I think the main reason telemedicine didn’t go mainstream before COVID were bureaucratic obstacles (e.g. insurance, liability etc). Across the world, governments have now fast-tracked progress in these areas. That will to the most part not be reverted after COVID is less of a problem, so I do think the rise of telemedicine is here to stay.
The explicit goal of the subsidized service is to help the healthcare system not to get overwhelmed. That will (one way or the other) not be necessary for the long term, so I don’t see a scenario where they would need to run this unprofitably in the long term
Interesting article. I visited Masterclass this January as part of Westrek, and have since been a customer. They actually started by charging per course and only switched rather recently after extensive LTV-focused A/B testing.
I think the biggest part of the value proposition is not celebrities, but that both a celebrity brand and the Masterclass brand are vouching for the quality and curation of the content. I’m sure for all topics, similarly high quality content could be found on YouTube, but because it’s mixed in with all the clickbait chunk, without a way to filter for quality, it’s too much of a pain to find.
I always thought Nextdoor is a lost opportunity to revive local journalism. I don’t believe that the reason local journalism suffered in times of Facebook is because people aren’t interested in local news – but rather because Facebook never prioritized letting newspaper microtarget their audience, and audiences find local source of information.
I heard a lot about fake news on Nextdoor and wish they would use their particular local access to help local journalists as a platform to reach a smaller audience
Nice post highlighting an iLab startup 🙂
Having moved a lot, I think portability of medical data is a major problem. Every single time in the last 10 years that I went to a dentist, I had no way to give the dentist meaningful information on my previous dentist appointments, or what has been done to my teeth. That seems to have big impact on quality of care, esp. given the shocking diagnosis variation numbers you’re quoting.
Obviously, such a solution should be held to very high privacy standards – e.g. by ensuring that data is owned (potentially anonymously) by the consumer, who needs to approve any temporary access.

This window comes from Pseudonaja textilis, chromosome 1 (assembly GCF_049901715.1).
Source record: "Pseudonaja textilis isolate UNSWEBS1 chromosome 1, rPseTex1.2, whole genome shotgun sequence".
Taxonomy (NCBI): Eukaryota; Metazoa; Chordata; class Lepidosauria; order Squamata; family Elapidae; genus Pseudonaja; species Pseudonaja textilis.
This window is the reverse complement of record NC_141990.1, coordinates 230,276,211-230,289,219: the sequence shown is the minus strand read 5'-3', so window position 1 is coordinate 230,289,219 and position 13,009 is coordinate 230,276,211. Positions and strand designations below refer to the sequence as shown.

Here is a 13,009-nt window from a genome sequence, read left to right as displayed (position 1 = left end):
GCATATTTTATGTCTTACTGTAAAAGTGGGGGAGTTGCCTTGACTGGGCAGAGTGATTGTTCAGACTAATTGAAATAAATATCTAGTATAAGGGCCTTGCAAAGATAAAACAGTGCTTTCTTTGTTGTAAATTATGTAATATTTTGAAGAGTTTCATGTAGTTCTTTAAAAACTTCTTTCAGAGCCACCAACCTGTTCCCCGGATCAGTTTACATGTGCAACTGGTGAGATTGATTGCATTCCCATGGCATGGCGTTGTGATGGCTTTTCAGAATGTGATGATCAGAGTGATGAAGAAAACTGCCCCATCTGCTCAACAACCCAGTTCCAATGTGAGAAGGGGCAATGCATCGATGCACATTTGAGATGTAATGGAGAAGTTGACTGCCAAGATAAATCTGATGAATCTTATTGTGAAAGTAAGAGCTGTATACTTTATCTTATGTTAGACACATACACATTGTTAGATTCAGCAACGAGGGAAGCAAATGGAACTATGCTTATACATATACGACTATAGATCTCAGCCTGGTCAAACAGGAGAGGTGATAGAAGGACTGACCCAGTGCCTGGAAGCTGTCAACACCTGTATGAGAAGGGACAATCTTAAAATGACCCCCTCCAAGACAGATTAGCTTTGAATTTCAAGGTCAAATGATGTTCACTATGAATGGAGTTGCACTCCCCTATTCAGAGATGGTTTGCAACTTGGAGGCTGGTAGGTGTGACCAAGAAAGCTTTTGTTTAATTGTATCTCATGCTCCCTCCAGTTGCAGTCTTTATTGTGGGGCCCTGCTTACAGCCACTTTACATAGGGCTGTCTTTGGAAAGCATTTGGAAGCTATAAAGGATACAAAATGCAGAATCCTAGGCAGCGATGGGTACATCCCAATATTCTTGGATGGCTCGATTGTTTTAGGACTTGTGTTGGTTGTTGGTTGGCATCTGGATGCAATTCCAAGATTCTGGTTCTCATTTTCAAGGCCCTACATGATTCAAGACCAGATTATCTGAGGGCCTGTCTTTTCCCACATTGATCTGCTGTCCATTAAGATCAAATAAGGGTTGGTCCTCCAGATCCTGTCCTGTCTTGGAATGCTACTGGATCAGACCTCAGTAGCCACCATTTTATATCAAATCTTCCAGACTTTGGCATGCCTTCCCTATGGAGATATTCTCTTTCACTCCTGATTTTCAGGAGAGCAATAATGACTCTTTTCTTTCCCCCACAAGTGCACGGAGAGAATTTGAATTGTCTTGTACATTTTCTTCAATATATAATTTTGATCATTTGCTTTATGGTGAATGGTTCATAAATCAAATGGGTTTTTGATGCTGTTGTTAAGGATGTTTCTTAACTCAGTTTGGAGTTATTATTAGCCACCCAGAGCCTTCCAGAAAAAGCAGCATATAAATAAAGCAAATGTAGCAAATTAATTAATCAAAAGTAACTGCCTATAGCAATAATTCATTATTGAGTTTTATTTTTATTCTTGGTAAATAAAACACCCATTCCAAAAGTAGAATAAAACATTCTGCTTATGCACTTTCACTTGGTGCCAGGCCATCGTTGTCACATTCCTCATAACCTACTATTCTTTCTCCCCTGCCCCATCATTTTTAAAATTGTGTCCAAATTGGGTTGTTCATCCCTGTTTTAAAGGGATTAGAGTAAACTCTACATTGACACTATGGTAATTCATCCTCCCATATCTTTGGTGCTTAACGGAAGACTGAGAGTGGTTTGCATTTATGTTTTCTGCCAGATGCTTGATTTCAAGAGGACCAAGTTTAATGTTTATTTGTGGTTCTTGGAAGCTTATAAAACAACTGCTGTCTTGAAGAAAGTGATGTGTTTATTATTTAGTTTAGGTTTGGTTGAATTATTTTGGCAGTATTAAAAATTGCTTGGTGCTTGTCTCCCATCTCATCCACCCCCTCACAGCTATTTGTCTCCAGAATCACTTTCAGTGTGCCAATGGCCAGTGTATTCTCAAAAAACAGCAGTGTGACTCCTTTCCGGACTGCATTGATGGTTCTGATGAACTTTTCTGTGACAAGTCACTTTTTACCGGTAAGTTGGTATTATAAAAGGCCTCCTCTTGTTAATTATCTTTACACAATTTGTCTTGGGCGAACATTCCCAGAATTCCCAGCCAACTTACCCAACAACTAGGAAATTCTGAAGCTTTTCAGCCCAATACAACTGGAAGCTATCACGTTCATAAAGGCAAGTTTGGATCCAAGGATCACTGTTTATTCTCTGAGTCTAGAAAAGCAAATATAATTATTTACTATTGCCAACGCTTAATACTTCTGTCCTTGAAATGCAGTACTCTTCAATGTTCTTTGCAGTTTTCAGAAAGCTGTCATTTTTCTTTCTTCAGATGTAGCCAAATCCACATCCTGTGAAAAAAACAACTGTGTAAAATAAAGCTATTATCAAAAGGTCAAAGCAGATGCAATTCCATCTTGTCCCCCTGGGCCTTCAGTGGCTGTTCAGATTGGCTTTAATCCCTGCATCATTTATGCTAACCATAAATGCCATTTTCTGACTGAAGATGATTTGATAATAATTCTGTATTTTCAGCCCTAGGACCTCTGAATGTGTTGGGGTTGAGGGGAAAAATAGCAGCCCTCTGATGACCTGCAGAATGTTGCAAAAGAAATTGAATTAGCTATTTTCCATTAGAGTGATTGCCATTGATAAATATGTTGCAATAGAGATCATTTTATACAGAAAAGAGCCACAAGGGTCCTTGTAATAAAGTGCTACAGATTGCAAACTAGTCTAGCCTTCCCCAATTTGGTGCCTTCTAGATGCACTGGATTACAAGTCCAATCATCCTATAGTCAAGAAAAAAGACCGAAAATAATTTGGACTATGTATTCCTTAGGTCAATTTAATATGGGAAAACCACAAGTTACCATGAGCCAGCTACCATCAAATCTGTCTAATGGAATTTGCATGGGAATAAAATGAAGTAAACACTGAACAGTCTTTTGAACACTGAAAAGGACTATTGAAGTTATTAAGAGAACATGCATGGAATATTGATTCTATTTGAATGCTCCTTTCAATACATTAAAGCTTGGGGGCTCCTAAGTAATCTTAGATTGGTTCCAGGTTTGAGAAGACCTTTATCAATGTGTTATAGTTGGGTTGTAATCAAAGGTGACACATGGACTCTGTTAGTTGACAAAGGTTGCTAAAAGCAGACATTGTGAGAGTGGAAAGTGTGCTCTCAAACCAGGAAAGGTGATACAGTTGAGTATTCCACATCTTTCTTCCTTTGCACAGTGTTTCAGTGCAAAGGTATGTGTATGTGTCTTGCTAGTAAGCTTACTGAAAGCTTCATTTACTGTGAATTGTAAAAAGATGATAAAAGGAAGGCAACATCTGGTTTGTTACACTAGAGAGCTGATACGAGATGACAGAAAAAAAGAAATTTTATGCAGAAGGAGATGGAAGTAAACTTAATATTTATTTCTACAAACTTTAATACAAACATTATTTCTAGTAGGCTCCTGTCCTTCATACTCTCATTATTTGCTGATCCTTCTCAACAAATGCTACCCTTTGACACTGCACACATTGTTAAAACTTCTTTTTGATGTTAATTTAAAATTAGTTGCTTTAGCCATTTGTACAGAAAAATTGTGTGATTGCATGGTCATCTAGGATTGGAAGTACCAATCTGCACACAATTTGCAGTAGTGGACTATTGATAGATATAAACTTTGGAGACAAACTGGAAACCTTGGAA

I wonder how Overjet approaches this challenge.
Interesting post. I have worked in the digital marketing industry for a long time, and am writing about LiveRamp/Acxiom for this assignment. They managed to benefit from the whole GDPR/data privacy discussion by selling of the data itself and instead becoming a hands-off data matching algorithm. In this new situation, privacy laws actually come to protect them, as new startups will have a hard time managing the complexity and risks.
I’m where Criteo lands on this one – on one hand they’re relatively small, and seem overly reliant on cookie technology, without having a lot of sources to enrich the data. On the other hand, i have seen them pretty strong outside the US, where data quality on users is generally lower (lucky non-US residents…).
I agree that the industry should wake up and hold itself to higher standards before a stronger privacy backlash makes their business impossible
I think it requires a culture of going around on motorbikes. In indonesia, every other person already had one before Gojek, and taking a motortaxi, as mentioned, was normal. Will be hard to get enough penetration if that’s not a given.
As a former Groupon employee, I got to defend Groupon to a certain extent 🙂
I think there is something to say to go from 0 to 1 in terms of audience, as an artist starts of their career (or a restaurant opens it’s door etc). It’s hard to get the ball rolling and overcome the chicken-and-egg problem of “nobody wants to go to an empty restaurant/standup comedy/…”.
I also personally don’t believe that there is a long-term brand damage. It’s not like people are actively scouting Groupons just to see who is listing on the website, and customers who care about “exclusivity” and not to be spotted at a comedian’s show that is not considered “hip” are probably not on Groupon’s email list anyway.
What’s true though is the low quality (in terms of retention) of Groupon customers to their business. Indeed, Groupon’s investor told their e-commerce businesses not to list on Groupon for that reason.
So I consider Groupon as a great way to get started, learn and find first fans.
Making it a long-term strategy only works if the client breaks even on the Groupon itself, which isn’t unheard of. E.g. while the nominal discount is 50%, in reality many tricks are used, e.g. the show would create a special category of tickets which are only sold through Groupon, with an unreasonable high nominal price. 50% of that price might still be driving profits.